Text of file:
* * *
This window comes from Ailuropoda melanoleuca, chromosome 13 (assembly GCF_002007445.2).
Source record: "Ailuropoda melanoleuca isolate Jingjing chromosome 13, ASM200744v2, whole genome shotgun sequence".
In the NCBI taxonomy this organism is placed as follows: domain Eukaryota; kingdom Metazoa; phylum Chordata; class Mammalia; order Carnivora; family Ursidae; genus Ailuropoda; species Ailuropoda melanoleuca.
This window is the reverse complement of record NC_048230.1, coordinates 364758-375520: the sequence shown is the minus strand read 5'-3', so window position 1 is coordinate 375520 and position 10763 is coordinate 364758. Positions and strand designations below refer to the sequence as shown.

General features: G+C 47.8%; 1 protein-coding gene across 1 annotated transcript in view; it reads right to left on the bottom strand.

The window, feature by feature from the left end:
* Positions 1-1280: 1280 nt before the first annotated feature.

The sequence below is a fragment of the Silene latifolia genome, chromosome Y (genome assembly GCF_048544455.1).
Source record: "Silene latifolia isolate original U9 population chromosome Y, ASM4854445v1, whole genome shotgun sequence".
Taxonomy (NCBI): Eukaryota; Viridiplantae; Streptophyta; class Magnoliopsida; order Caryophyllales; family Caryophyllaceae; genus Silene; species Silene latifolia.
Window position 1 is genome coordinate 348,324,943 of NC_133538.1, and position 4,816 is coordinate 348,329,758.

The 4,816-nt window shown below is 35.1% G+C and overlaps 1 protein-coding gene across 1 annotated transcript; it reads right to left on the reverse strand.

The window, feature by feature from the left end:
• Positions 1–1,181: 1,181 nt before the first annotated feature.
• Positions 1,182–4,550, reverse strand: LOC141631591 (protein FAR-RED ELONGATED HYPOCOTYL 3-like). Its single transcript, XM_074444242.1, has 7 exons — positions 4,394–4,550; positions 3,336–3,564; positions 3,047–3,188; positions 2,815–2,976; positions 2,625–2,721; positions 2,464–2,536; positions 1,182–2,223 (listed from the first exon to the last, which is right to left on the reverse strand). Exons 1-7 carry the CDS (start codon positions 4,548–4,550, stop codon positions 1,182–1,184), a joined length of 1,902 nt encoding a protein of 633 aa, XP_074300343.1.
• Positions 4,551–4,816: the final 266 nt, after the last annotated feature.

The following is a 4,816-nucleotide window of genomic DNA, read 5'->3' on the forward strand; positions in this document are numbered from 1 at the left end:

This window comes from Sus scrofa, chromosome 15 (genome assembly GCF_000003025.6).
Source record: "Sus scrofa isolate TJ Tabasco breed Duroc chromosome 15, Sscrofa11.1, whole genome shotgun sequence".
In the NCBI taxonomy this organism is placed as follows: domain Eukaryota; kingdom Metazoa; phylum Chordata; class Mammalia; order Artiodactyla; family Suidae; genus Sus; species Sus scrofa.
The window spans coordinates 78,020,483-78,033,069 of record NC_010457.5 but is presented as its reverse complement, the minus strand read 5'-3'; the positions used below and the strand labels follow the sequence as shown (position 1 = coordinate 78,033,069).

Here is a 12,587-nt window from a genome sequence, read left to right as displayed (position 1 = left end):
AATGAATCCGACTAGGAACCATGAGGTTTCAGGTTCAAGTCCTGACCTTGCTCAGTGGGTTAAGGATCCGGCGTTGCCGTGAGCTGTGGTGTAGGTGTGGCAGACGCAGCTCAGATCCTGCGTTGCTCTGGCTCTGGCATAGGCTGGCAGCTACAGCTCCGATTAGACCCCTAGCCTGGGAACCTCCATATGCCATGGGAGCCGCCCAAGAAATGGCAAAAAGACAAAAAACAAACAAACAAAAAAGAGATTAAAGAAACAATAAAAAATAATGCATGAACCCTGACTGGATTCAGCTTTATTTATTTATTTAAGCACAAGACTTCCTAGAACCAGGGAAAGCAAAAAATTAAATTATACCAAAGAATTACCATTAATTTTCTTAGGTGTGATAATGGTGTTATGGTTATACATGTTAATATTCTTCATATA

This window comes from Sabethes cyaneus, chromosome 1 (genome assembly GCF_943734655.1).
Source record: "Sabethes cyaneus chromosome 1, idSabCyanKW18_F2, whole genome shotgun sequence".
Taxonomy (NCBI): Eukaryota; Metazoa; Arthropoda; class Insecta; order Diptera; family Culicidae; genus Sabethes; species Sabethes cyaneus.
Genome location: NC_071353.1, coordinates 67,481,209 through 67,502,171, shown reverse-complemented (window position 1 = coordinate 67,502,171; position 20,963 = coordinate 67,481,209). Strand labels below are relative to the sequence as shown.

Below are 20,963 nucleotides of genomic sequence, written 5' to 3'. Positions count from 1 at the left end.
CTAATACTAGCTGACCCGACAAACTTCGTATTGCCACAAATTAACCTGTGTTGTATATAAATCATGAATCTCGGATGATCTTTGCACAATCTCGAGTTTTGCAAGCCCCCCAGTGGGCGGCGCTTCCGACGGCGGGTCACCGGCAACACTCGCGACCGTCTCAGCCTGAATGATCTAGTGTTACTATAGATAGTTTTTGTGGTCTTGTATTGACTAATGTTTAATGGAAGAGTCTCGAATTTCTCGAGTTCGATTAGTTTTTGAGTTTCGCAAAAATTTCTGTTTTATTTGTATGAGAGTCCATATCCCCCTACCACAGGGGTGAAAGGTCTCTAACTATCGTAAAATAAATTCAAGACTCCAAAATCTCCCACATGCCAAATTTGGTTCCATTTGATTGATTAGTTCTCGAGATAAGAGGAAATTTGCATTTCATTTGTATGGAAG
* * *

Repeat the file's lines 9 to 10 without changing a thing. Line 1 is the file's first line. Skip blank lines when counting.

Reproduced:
Source record: "Silene latifolia isolate original U9 population chromosome Y, ASM4854445v1, whole genome shotgun sequence".
Taxonomy (NCBI): Eukaryota; Viridiplantae; Streptophyta; class Magnoliopsida; order Caryophyllales; family Caryophyllaceae; genus Silene; species Silene latifolia.